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Seattle-based writer Thomas Kohnstamm is the author of the book Do Travel Writers Go To Hell?, which was published in 2008. He is hard at work on various top secret and vaguely scandalous projects.

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26 Comments for Nine Subversive Travel Books

Snufkin 01.12.10 | 3:50 PM ET

You rule for including Emily Hahn! Seriously, as a lady traveler I get so annoyed anytime I read a bibliography of great travel tomes, it’s always dudes. And if you read this book and learn more about her life/work,  she was an amazing amazing person. My absolute favorite travel writer and one that I keep coming back to for personal inspiration.

Joey 01.12.10 | 5:07 PM ET

“written by monolingual, white Americans”

We’re still beating that stereotype drum? Really?

BB 01.12.10 | 7:08 PM ET

The Sex Lives of Cannibals: Adrift in the Equatorial Pacific by J. Maarten Troost was a great read!

Jim Benning 01.12.10 | 10:03 PM ET

“written by monolingual, white Americans”

That shouldn’t be taken out of context. That was in relation to books about “how weird China is”—in other words, books written by authors who have a limited ability to add insight or understanding because they don’t speak the language. It’s a point worth making, even if you disagree with it. (And it isn’t to say that such books aren’t entertaining.)

Joey 01.13.10 | 12:03 AM ET

Point well taken, Jim. Even in context, that statement reached out and smacked me in the face. It seems unnecessary for the intro to this article, and really we are past the saturation point for statements about those dumb insensitive white guys.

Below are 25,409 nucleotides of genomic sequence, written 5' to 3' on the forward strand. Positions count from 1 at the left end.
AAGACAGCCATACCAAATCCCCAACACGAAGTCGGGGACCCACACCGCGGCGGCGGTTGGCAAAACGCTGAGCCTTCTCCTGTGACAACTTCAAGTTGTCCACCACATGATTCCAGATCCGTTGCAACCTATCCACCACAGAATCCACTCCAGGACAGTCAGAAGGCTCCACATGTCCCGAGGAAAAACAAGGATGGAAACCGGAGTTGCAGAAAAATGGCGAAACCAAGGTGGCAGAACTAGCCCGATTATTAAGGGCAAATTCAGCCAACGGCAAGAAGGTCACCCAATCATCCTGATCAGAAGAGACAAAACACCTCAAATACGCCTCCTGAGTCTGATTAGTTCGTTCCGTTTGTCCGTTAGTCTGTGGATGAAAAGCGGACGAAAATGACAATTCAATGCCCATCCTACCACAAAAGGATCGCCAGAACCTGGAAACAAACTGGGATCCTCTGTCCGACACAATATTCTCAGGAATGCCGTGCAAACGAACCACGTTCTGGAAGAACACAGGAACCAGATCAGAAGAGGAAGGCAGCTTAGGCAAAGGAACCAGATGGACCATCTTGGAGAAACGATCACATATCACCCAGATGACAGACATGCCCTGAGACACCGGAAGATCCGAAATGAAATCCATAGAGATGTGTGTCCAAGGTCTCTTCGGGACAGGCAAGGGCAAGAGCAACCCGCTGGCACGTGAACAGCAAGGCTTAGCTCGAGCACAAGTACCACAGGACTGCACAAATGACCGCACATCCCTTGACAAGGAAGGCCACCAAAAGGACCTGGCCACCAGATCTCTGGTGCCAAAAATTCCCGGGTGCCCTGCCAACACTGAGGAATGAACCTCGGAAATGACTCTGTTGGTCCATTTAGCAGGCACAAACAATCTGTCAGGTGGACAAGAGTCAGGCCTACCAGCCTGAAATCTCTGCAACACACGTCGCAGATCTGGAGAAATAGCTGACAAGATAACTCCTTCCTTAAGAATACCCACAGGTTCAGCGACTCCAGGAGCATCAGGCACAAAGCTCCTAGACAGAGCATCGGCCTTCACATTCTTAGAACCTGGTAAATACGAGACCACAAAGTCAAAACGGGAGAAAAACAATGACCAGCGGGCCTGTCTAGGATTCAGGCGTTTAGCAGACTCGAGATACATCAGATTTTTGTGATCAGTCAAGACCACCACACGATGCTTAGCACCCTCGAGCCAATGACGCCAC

AJ DEE 01.13.10 | 1:55 AM ET

I say go out and learn a language Joey.

Allen MacCannell 01.13.10 | 3:19 AM ET

I support any book written by someone with my name.

I travel to find out if my “home culture” is really the best or not and then I move to the new place if warranted. =)

Ryan 01.13.10 | 10:33 AM ET

I admit, as an observation on the travel-writing genre in general, Kohnstamm has a point.  But as a white guy currently living in China who, despite diligent study, has yet to master the tonal vagaries of the Chinese language, I gotta say I resent the gibe a little.

Besides, you lampoon linguistically impaired white guys, then go on to include Darwin?  I agree that Voyage of the Beagle is a fantastic and seminal book, but its presence on your list sorta contradicts the notion that fluency lends credence to cultural insight.  I know Chuck spoke Spanish, but he didn’t share a language with many of the cultures he (for the most part) accurately and compassionately documented on his voyage ‘round the globe (Tahitians, Aboriginal Australians, Maori, Fuegians, etc.).  So are we really going to stipulate fluency as a prerequisite for travel writing?

Travel writing is defined by a sense of discovery, internal or environmental, usually both.  Discovery comes from expanding or escaping one’s comfort zone, and language is, I would argue, the ultimate comfort zone.  It’s one of the first and most jarring differences you notice in a foreign country, and one of the most difficult to overcome.  So I submit that a language barrier can, in some cases, deepen the sense of discovery in a foreign country. 

Of course, if you’re going to write a travel guide, fluency is obviously necessary. 

Anyway, I won’t write an essay in response to a book-review, and I know Kohnstamm was probably just referring to the less-than-credible content in the Borders Travel section.  But let’s give us white guys a break, huh?  Being an ethnic or linguistic majority doesn’t make one less culturally sensitive or literarily pertinent, any more than knowing the language makes a person automatically insightful.

I do recommend Voyage of the Beagle, though.

Joey 01.13.10 | 5:43 PM ET

Very well said Ryan.

AJ, I speak 3 already, and I’m only part white, but thanks for trying to get a little more mileage out of the stereotype. Besides, a monolingual white guy is ok as long he’s not American, right?

AJ DEE 01.13.10 | 9:32 PM ET

Kudos to you Joey, and I would venture to say that there are fewer monolingual white that are non-American that there are American.